RATING: 4/10


Over a decade ago a youthful Patrick Stump sang the cult club filler line, ‘sugar we’re going down…’, and fast forward through a genre-bending, complex, dramatic, and momentous career, and this sadly seems to be the comedown that Stump had predicted for himself and his bandmates almost thirteen years ago. The opener, Young Menace, is an anticlimax of an opener, hinting at the same samples dropped by Kendrick Lamar in the clubs in a flash in the pan, one hit wonder style, and soon we find ourselves fast forwarding through the record to find something real. There is a glimmer of hope that the raw sound of a punk kid, a music nerd, and a poster boy jamming along in their garage sound that made so many of us fall in love with Fall Out Boy being still there, it’s just found in the ironically titled, The Last Of The Real Ones. Now, this isn’t to say this is a bad Fall Out Boy song, it’s exactly as it says on the label, so it’s great, but it’s not too special.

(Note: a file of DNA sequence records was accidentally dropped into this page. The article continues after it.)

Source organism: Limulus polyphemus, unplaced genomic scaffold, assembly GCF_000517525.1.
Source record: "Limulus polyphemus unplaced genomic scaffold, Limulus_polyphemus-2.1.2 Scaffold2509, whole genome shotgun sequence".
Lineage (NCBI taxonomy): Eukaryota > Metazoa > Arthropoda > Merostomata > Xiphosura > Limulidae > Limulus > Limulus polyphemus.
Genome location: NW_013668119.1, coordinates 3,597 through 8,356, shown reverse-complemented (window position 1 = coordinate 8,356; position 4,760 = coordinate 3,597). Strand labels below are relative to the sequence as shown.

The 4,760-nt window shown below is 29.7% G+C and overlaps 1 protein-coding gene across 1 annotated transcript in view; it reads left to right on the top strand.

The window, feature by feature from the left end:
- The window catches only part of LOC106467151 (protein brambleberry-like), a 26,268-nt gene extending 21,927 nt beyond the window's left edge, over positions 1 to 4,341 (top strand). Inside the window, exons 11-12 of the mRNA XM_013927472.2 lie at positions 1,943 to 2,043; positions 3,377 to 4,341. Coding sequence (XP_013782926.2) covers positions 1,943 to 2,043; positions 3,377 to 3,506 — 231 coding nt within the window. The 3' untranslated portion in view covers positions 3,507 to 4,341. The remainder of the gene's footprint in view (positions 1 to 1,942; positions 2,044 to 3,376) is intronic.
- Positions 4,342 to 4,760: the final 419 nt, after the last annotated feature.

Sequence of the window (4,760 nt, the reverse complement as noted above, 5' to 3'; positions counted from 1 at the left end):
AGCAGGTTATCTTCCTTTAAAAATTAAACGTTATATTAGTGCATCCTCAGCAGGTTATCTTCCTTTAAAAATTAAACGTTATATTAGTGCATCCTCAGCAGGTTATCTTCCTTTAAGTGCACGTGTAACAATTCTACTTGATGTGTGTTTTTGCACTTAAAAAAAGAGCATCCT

“just how far can a band go before they begin to digress and really regret it?”

A hugely developed anthemic radio sound, that has helped push this band, and the rock genre into it’s truly earned mainstream flow and projected these former emos into the stratosphere of stardom. Heaven’s Gates is a Marvin Gaye-esque sensual beat, that not only oozes the sex of the drugs and rock n roll but demonstrates that while his fellow musicians and surrounding soundtrack are mediocre at best this time around, well damn Patrick Stump truly does still have some pipes on him. Record closer, Bishops Knife Trick echoes the haunting message, almost questionable line, “it’ll lead us back to the places we should have never left,” and you can’t help but find this band suddenly identifiable in questioning, much like their former 2000s friends, should Fall Out Boy really have gone this far with it all? And, just how far can a band go before they begin to digress and really regret it?



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